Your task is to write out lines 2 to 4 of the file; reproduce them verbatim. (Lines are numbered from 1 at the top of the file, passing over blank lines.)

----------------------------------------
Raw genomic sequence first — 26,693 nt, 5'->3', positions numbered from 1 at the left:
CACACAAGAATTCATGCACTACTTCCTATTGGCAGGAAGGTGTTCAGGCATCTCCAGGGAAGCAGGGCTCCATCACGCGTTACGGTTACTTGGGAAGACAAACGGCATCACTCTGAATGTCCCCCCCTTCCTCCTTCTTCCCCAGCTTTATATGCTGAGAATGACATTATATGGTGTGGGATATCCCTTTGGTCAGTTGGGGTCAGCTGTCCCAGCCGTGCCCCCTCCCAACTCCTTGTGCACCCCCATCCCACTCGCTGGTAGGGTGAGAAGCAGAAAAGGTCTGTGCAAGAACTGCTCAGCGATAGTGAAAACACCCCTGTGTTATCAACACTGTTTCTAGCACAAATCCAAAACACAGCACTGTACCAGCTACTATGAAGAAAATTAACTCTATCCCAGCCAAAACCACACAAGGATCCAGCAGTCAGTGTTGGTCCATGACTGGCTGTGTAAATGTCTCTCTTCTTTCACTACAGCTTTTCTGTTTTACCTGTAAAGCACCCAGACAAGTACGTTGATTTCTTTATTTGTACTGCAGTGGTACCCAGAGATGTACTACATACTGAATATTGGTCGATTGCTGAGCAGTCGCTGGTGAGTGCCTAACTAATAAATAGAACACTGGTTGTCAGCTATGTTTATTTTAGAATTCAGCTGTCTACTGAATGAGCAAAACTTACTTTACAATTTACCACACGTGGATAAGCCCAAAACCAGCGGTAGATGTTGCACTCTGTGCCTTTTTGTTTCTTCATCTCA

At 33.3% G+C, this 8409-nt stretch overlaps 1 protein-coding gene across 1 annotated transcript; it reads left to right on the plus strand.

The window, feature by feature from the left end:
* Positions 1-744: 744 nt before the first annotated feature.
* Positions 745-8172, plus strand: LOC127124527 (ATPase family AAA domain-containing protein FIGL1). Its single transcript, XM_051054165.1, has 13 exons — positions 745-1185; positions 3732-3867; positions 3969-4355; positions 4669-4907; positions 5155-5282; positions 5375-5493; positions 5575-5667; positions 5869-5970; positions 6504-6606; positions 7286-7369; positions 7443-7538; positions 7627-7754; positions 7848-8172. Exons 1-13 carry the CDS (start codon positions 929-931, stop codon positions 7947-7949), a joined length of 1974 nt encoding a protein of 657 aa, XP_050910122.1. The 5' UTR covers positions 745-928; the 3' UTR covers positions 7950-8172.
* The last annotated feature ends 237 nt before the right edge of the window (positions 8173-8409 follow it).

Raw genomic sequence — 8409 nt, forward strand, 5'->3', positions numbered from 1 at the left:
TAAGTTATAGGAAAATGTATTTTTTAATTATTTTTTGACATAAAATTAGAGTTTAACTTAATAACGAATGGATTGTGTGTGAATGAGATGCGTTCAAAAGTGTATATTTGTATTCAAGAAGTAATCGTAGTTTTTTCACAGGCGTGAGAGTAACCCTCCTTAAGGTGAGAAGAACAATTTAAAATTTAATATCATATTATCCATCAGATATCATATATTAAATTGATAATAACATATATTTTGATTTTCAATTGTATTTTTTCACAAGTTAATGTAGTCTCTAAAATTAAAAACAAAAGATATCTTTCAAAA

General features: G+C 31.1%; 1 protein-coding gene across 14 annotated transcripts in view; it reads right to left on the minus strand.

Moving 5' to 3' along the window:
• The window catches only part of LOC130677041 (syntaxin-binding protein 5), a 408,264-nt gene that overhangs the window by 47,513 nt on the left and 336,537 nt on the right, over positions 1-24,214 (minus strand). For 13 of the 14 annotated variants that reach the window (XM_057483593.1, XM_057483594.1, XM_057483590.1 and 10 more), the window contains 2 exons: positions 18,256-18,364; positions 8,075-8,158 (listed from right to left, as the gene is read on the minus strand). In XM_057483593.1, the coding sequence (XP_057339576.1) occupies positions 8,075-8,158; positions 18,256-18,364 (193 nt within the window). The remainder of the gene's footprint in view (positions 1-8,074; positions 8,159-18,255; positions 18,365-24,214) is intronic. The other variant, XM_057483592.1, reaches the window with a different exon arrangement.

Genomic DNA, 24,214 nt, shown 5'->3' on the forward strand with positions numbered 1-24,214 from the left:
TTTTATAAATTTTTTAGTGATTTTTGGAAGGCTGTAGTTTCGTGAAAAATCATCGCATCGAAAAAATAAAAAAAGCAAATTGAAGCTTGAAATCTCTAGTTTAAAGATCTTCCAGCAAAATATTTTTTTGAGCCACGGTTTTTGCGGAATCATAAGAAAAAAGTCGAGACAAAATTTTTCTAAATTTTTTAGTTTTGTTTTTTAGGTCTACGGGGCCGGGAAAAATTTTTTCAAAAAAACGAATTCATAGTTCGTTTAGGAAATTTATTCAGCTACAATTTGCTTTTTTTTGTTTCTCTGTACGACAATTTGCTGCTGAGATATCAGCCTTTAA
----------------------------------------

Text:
CACACAAGAATTCATGCACTACTTCCTATTGGCAGGAAGGTGTTCAGGCATCTCCAGGGAAGCAGGGCTCCATCACGCGTTACGGTTACTTGGGAAGACAAACGGCATCACTCTGAATGTCCCCCCCTTCCTCCTTCTTCCCCAGCTTTATATGCTGAGAATGACATTATATGGTGTGGGATATCCCTTTGGTCAGTTGGGGTCAGCTGTCCCAGCCGTGCCCCCTCCCAACTCCTTGTGCACCCCCATCCCACTCGCTGGTAGGGTGAGAAGCAGAAAAGGTCTGTGCAAGAACTGCTCAGCGATAGTGAAAACACCCCTGTGTTATCAACACTGTTTCTAGCACAAATCCAAAACACAGCACTGTACCAGCTACTATGAAGAAAATTAACTCTATCCCAGCCAAAACCACACAAGGATCCAGCAGTCAGTGTTGGTCCATGACTGGCTGTGTAAATGTCTCTCTTCTTTCACTACAGCTTTTCTGTTTTACCTGTAAAGCACCCAGACAAGTACGTTGATTTCTTTATTTGTACTGCAGTGGTACCCAGAGATGTACTACATACTGAATATTGGTCGATTGCTGAGCAGTCGCTGGTGAGTGCCTAACTAATAAATAGAACACTGGTTGTCAGCTATGTTTATTTTAGAATTCAGCTGTCTACTGAATGAGCAAAACTTACTTTACAATTTACCACACGTGGATAAGCCCAAAACCAGCGGTAGATGTTGCACTCTGTGCCTTTTTGTTTCTTCATCTCA

At 33.3% G+C, this 8409-nt stretch overlaps 1 protein-coding gene across 1 annotated transcript; it reads left to right on the plus strand.

The window, feature by feature from the left end: